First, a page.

2. Wring Assessment
Each student in grades K-8 participates in a Writing Assessment. This allows students to respond to a writing prompt and to select and organize content, develop a style and follow standard conventions. Students in grades 6-8 will use the Criterion Writing program on-line to complete this assessment.
3. Math Benchmark
Math Benchmark Tests are administered quarterly to students in Grades K-8. These tests determine if the student is making progress toward grade-level expectations,
Student Assistance Program was established by the Commonwealth of Pennsylvania by Act 211 of 1990. It is a program of prevention, intervention, and support for students in Grades K-12. The members of the team are the principal and faculty members of the school who have received special training through approved agencies.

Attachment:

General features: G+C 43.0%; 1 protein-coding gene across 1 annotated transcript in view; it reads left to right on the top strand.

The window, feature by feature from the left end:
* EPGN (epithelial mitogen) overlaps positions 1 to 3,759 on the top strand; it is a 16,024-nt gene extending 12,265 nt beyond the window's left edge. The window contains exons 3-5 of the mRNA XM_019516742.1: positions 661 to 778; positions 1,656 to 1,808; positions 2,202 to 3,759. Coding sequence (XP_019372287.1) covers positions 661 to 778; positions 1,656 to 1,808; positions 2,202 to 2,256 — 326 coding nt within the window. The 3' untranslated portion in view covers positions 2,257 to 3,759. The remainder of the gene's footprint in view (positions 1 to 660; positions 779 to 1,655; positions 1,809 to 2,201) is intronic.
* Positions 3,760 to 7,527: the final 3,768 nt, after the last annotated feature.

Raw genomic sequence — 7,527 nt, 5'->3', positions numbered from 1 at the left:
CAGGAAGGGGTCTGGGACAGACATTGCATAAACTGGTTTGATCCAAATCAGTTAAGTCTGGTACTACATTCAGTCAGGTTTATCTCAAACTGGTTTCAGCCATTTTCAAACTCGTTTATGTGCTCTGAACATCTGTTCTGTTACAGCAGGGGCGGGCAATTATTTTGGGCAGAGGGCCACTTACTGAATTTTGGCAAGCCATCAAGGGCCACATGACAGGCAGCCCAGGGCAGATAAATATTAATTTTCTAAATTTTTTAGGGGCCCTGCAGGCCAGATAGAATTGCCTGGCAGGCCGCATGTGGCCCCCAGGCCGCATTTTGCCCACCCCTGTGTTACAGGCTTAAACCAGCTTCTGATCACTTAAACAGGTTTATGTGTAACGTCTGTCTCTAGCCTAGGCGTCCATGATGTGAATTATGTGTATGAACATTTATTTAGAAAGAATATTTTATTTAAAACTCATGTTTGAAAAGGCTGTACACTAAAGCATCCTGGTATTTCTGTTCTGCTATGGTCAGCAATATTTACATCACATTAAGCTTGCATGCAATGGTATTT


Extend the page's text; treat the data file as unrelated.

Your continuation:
The program exists in order to promote the growth and development of the child. The team members work with students who are experiencing behavior difficulties which impact their social, emotional, and educational progress.
Referrals for the program are made by faculty and/or parents. Once a referral has been received by the team, classroom teachers are asked to complete a form which helps identify the behaviors. The team then makes informed assumption as to what is needed to help the student, conveys this information to the classroom teachers, parents/guardians and evaluates the results. If necessary, after consultation with parents, appropriate referrals are made to outside agencies.
Team members maintain all information regarding students and their families under safeguard of privacy and confidentiality. Access is limited to those who have legitimate educational interest.